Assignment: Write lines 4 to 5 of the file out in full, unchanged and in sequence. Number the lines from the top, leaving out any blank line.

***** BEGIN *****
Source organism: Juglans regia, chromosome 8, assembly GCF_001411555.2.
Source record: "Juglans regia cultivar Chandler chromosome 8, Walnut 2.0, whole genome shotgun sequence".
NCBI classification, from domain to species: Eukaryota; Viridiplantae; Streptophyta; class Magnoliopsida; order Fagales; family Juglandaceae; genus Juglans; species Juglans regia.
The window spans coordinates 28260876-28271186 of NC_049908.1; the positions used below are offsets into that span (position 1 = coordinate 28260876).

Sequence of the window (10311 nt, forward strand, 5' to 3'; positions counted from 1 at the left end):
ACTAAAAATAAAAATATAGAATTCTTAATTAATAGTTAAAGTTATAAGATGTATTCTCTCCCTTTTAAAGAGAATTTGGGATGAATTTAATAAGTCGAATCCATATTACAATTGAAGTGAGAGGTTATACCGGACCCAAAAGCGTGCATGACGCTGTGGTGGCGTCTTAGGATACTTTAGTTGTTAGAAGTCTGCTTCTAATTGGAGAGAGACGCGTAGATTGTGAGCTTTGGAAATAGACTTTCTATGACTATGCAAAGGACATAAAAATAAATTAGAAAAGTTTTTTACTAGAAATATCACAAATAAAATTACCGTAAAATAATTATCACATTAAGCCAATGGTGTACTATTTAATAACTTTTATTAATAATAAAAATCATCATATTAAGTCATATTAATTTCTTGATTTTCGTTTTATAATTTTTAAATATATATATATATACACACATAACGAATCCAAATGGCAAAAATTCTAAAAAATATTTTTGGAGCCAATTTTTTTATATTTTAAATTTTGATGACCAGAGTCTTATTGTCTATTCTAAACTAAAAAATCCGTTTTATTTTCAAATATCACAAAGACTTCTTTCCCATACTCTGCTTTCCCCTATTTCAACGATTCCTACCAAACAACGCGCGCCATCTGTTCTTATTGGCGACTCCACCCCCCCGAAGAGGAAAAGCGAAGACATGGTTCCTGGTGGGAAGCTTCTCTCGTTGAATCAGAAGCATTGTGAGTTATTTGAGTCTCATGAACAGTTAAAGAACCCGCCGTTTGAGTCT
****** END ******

The window spans coordinates 28260876-28271186 of NC_049908.1; the positions used below are offsets into that span (position 1 = coordinate 28260876).

Sequence of the window (10311 nt, forward strand, 5' to 3'; positions counted from 1 at the left end):